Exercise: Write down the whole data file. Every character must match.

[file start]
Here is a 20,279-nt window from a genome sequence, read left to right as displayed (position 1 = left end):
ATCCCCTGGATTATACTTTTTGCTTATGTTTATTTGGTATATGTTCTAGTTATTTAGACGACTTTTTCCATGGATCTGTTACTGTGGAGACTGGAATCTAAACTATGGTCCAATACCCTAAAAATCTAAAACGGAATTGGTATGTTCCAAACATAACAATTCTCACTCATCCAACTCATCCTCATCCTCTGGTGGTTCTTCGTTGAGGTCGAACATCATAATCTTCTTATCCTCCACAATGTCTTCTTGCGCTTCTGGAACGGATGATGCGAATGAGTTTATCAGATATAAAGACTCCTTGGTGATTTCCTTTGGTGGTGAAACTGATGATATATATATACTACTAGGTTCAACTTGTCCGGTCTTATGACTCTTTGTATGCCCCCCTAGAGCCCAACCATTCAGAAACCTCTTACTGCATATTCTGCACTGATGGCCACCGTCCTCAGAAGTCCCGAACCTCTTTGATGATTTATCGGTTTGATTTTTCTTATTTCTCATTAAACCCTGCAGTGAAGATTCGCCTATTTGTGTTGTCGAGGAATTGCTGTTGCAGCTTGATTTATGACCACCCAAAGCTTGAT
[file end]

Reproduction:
Here is a 20,279-nt window from a genome sequence, read left to right as displayed (position 1 = left end):
ATCCCCTGGATTATACTTTTTGCTTATGTTTATTTGGTATATGTTCTAGTTATTTAGACGACTTTTTCCATGGATCTGTTACTGTGGAGACTGGAATCTAAACTATGGTCCAATACCCTAAAAATCTAAAACGGAATTGGTATGTTCCAAACATAACAATTCTCACTCATCCAACTCATCCTCATCCTCTGGTGGTTCTTCGTTGAGGTCGAACATCATAATCTTCTTATCCTCCACAATGTCTTCTTGCGCTTCTGGAACGGATGATGCGAATGAGTTTATCAGATATAAAGACTCCTTGGTGATTTCCTTTGGTGGTGAAACTGATGATATATATATACTACTAGGTTCAACTTGTCCGGTCTTATGACTCTTTGTATGCCCCCCTAGAGCCCAACCATTCAGAAACCTCTTACTGCATATTCTGCACTGATGGCCACCGTCCTCAGAAGTCCCGAACCTCTTTGATGATTTATCGGTTTGATTTTTCTTATTTCTCATTAAACCCTGCAGTGAAGATTCGCCTATTTGTGTTGTCGAGGAATTGCTGTTGCAGCTTGATTTATGACCACCCAAAGCTTGAT